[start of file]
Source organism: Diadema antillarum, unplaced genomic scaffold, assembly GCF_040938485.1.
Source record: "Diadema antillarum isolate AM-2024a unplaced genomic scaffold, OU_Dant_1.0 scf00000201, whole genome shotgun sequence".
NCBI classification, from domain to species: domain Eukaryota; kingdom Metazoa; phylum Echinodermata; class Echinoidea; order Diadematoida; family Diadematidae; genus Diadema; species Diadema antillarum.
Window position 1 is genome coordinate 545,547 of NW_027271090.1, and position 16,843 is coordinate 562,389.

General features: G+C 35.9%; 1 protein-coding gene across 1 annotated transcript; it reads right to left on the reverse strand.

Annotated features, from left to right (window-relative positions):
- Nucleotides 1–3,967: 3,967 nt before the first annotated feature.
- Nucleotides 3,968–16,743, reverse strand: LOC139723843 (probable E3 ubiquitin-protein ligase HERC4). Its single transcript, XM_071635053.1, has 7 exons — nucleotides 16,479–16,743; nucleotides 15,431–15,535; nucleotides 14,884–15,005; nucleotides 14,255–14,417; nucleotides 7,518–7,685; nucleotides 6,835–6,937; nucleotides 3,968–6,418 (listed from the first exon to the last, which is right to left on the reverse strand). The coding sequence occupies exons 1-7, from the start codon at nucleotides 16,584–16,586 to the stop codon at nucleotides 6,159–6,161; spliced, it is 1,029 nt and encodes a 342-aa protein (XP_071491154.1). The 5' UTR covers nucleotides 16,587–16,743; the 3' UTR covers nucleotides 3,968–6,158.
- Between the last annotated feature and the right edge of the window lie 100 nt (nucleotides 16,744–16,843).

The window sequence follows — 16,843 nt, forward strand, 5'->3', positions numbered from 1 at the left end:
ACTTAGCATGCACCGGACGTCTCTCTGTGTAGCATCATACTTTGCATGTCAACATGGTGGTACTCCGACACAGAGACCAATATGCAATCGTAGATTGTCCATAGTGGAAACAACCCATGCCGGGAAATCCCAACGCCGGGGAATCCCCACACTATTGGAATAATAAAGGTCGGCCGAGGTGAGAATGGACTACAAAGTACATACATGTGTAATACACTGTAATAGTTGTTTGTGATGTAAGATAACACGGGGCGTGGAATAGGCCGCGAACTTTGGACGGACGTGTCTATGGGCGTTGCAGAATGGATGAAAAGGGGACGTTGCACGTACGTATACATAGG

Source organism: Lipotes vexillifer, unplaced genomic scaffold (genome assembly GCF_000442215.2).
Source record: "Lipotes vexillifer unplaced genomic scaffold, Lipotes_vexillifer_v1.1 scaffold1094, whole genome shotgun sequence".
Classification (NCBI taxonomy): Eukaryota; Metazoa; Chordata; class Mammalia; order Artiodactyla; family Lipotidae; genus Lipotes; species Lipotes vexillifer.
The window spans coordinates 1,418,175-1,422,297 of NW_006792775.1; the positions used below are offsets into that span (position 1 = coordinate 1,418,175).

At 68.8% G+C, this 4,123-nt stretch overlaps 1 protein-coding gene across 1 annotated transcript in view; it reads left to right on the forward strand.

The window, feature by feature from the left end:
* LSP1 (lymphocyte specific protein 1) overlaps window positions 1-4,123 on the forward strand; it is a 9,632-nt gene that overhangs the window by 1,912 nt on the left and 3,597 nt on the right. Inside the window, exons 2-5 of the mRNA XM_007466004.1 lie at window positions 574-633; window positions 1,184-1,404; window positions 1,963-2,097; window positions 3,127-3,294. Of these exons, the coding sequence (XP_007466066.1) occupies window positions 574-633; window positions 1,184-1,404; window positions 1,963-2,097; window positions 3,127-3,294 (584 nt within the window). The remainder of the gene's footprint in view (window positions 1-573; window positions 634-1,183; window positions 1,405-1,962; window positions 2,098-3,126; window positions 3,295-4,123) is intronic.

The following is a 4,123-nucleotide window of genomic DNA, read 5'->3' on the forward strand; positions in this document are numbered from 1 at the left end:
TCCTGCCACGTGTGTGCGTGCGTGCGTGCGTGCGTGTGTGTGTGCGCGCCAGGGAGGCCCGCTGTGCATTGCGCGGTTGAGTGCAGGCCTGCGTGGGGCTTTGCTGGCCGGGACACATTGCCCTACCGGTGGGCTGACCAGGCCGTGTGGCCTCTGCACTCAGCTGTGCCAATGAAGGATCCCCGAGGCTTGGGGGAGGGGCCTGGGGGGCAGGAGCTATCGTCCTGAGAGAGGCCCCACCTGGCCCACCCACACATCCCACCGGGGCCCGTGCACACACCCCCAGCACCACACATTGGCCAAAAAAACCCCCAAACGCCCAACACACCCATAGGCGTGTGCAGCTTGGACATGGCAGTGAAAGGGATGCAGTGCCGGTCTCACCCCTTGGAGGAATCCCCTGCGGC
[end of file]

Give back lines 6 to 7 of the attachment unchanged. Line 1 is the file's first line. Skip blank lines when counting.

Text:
Annotated features, from left to right (window-relative positions):
- Nucleotides 1–3,967: 3,967 nt before the first annotated feature.